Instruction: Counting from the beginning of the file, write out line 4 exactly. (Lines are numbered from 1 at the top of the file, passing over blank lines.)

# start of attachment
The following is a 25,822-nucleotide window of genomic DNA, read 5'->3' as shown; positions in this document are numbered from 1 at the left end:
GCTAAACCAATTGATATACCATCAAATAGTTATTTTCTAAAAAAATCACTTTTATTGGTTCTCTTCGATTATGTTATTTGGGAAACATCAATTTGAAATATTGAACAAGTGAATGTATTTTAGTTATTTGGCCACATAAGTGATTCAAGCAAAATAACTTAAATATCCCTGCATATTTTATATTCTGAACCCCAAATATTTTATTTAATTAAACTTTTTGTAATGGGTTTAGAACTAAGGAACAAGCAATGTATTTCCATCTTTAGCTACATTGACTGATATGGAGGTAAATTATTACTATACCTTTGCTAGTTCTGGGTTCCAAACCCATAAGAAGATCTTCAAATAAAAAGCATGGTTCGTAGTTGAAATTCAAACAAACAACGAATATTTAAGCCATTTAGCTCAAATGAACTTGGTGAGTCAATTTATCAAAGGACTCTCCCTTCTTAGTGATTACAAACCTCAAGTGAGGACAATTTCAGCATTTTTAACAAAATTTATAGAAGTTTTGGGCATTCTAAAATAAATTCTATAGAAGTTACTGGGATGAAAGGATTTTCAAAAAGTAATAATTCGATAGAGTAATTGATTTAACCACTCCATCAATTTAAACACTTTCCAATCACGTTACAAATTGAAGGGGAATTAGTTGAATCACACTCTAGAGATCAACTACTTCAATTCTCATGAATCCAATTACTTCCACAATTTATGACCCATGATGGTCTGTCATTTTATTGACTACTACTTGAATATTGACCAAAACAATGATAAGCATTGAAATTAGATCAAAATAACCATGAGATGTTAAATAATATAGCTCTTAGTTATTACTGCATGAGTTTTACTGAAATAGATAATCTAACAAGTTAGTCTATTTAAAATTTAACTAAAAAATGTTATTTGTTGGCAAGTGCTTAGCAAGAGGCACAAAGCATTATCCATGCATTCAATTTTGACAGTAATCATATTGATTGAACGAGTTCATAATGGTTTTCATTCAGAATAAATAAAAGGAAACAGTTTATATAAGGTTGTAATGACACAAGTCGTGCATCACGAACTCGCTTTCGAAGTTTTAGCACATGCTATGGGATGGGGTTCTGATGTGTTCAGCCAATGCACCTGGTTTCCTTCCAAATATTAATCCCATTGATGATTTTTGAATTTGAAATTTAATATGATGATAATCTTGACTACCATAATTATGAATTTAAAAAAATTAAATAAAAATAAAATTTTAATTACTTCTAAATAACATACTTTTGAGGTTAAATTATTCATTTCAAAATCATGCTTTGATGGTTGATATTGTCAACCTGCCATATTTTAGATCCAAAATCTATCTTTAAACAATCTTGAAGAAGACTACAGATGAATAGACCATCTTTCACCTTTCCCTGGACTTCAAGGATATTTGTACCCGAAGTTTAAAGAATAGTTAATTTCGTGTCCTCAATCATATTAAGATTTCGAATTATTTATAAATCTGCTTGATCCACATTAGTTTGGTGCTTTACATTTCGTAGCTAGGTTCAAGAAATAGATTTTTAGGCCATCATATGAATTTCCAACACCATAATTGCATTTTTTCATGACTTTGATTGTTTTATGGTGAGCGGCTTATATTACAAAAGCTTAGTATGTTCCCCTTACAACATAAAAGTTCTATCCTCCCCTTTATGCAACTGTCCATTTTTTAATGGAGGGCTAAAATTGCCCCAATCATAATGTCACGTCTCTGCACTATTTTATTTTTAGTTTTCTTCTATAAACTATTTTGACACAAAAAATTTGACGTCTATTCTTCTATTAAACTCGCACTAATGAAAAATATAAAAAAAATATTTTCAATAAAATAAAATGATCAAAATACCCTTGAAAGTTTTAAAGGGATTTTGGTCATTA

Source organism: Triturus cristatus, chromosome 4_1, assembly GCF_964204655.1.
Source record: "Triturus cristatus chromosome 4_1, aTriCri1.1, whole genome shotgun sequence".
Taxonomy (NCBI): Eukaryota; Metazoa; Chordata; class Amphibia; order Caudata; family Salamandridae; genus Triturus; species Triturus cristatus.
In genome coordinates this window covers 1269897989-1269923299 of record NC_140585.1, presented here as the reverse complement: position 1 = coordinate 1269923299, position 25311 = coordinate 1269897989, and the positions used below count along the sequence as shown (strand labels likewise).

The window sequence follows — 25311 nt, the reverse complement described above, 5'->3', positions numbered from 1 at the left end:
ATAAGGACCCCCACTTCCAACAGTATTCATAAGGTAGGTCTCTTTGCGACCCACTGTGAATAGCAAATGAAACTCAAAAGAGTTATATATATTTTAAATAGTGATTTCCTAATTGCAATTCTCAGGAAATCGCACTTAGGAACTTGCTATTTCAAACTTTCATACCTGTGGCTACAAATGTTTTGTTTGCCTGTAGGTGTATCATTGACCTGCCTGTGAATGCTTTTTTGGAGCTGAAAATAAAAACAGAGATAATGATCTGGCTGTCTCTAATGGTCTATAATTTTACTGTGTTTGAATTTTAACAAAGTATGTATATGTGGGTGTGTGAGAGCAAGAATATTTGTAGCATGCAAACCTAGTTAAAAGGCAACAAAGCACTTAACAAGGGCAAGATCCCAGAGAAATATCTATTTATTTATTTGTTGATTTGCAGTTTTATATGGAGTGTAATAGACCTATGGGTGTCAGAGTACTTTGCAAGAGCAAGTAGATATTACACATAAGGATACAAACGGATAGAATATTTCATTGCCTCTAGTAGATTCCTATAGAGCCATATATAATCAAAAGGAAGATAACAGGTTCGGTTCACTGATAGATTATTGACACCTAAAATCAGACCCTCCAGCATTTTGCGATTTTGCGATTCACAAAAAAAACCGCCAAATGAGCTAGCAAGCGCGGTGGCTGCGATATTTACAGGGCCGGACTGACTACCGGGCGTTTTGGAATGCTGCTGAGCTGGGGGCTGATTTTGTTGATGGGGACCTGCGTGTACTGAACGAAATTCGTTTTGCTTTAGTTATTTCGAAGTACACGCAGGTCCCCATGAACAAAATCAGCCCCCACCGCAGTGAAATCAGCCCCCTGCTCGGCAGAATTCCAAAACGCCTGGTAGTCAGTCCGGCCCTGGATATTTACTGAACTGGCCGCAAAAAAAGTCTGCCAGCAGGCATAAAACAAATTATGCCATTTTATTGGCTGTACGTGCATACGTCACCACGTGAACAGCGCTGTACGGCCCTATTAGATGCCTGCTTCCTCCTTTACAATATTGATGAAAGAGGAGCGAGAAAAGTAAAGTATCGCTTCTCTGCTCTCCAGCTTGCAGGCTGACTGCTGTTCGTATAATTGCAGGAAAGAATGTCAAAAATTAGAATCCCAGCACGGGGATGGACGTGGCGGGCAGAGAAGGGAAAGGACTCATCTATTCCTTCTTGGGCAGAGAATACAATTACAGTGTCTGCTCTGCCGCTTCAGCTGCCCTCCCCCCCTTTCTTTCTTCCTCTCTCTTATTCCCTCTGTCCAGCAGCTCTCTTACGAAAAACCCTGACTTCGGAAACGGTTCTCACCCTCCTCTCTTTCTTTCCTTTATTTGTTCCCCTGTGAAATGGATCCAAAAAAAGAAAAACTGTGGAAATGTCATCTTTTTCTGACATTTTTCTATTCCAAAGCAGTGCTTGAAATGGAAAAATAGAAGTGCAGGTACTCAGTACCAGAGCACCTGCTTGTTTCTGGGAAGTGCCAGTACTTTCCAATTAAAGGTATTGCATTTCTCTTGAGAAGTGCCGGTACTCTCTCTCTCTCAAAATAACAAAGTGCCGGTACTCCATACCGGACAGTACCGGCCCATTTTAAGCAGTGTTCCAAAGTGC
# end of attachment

Source record: "Triturus cristatus chromosome 4_1, aTriCri1.1, whole genome shotgun sequence".